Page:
Actor and stuntman Bob Minor, who played Oscar in Foxy Brown, talks about his career in film and television in "A Not So Minor Influence" (19 minutes). From his beginnings doubling for James Iglehart on Russ Meyer's Beyond the Valley of the Dolls to his work with Jack Hill starting with Coffy, Minor is a veritable fountain of amusing anecdotes and fond remembrances. He even spends the last few minutes of the interview offering his thoughts on the Blaxploitation genre and how it has forever impacted the role of African-Americans in the film industry. Time well spent with a terrific industry veteran.
No one involved with Foxy Brown participated in "Back to Black" (25 minutes), an in-depth documentary about the cultural legacy and impact of Blaxploitation cinema from the perspective of three actors whose careers were made during the genre's heyday: Austin Stoker (Abby, Sheba, Baby), Rosanne Katon (Ebony, Ivory, and Jade), and the immortal Fred "The Hammer" Williamson - a one man cottage industry of exploitation goodness whose highlights included Black Caesar, The Legend of Nigger Charley, and Mean Johnny Barrows (opinions on those choices may vary). Film historian Howard S. Berger is on hand to provide his genre expertise and play the token white guy. The three actors are full of stories and opinions about their time working in the rising black cinema and seem to openly despise the term "Blaxploitation" (which was likely coined by Melvin Van Peebles, writer and director of Sweet Sweetback's Baadasssss Song) but cannot deny the large and important the movies they did and the ones they didn't played in increasing the presence of black filmmakers and performers in Hollywood. Without Shaft, Superfly, and Foxy Brown leading the charge in breaking down the barriers for minorities in the film industry it's highly doubtful that we would have ever seen the likes of Spike Lee, Carl Franklin, Charles Burnett, Kasi Lemmons, and John Singleton.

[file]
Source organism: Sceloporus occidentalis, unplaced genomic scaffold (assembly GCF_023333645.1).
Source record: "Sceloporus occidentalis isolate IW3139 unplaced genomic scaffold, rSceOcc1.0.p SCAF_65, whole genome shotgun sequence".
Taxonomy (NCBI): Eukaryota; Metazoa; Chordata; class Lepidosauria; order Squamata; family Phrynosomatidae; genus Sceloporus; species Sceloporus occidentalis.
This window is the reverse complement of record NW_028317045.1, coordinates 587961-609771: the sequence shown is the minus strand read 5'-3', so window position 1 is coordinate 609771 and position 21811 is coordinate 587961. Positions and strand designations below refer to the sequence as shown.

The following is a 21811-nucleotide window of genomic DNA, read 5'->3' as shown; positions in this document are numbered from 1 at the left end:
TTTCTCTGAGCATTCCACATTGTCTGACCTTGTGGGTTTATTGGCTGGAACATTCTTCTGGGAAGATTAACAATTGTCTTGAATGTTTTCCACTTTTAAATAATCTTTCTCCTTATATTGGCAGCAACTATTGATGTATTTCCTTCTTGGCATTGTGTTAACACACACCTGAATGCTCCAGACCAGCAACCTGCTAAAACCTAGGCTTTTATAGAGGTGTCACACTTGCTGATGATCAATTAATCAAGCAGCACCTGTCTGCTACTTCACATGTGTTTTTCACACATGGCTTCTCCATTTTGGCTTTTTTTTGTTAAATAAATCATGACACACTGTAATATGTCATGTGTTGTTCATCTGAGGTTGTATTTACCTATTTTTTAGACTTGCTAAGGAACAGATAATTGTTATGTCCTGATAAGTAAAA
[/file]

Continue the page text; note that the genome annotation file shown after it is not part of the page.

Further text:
Arrow has also thankfully included a trailer reel featuring previews for nine movies directed by Jack Hill: Spider Baby, Pit Stop, The Big Doll House, The Big Bird Cage, Coffy, The Swinging Cheerleaders, Switchblade Sisters, Sorceress, and of course Foxy Brown. Some of the movies on this list have yet to be released on Blu-ray (while Sorceress is only available via out-of-print VHS) although Arrow will soon make Spider Baby available in the format.
An image gallery featuring a small selection of production stills, lobby cards, and behind the scenes photos closes out the supplements on this disc. Included with this Blu-ray, but not made available to us for review, will be Arrow's customary reversible cover featuring new art by the Red Dress and a collector's booklet with an essay on Foxy Brown written by Blaxploitation Cinema: The Essential Reference Guide author Josiah Howard, an interview with Pam Grier conducted by Calum Waddell, and original archive stills and posters.
Foxy Brown is a double-barreled blast of stylish, bloody, sexy fun from two unequivocal masters of 1970's B-cinema - Jack Hill and his voluptuous and voracious muse Pam Grier. Arrow Video has given the movie a groovin' HD restoration and supplied it with an array of juicy extra features, making this a surefire recommendation. CAN YA DIG IT